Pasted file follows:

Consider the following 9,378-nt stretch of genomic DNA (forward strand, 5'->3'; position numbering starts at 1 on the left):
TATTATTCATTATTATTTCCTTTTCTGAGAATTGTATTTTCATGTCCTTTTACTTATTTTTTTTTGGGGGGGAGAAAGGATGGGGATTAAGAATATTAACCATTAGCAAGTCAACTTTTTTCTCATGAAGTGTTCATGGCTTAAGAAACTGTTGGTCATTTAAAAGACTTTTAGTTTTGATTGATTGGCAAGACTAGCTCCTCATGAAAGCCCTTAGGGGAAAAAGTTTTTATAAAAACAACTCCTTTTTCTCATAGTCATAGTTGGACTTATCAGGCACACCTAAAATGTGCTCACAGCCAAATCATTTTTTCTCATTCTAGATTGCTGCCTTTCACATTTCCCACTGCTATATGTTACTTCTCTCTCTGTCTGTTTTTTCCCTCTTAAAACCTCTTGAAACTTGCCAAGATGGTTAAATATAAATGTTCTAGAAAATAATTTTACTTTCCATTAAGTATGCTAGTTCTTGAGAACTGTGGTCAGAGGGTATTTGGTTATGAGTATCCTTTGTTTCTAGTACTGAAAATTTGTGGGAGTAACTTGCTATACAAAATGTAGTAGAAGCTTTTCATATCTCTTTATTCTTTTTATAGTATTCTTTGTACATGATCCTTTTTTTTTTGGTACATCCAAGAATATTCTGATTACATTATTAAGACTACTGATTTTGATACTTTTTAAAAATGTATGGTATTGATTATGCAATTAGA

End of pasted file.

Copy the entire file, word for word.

Consider the following 9,378-nt stretch of genomic DNA (forward strand, 5'->3'; position numbering starts at 1 on the left):
TATTATTCATTATTATTTCCTTTTCTGAGAATTGTATTTTCATGTCCTTTTACTTATTTTTTTTTGGGGGGGAGAAAGGATGGGGATTAAGAATATTAACCATTAGCAAGTCAACTTTTTTCTCATGAAGTGTTCATGGCTTAAGAAACTGTTGGTCATTTAAAAGACTTTTAGTTTTGATTGATTGGCAAGACTAGCTCCTCATGAAAGCCCTTAGGGGAAAAAGTTTTTATAAAAACAACTCCTTTTTCTCATAGTCATAGTTGGACTTATCAGGCACACCTAAAATGTGCTCACAGCCAAATCATTTTTTCTCATTCTAGATTGCTGCCTTTCACATTTCCCACTGCTATATGTTACTTCTCTCTCTGTCTGTTTTTTCCCTCTTAAAACCTCTTGAAACTTGCCAAGATGGTTAAATATAAATGTTCTAGAAAATAATTTTACTTTCCATTAAGTATGCTAGTTCTTGAGAACTGTGGTCAGAGGGTATTTGGTTATGAGTATCCTTTGTTTCTAGTACTGAAAATTTGTGGGAGTAACTTGCTATACAAAATGTAGTAGAAGCTTTTCATATCTCTTTATTCTTTTTATAGTATTCTTTGTACATGATCCTTTTTTTTTTGGTACATCCAAGAATATTCTGATTACATTATTAAGACTACTGATTTTGATACTTTTTAAAAATGTATGGTATTGATTATGCAATTAGA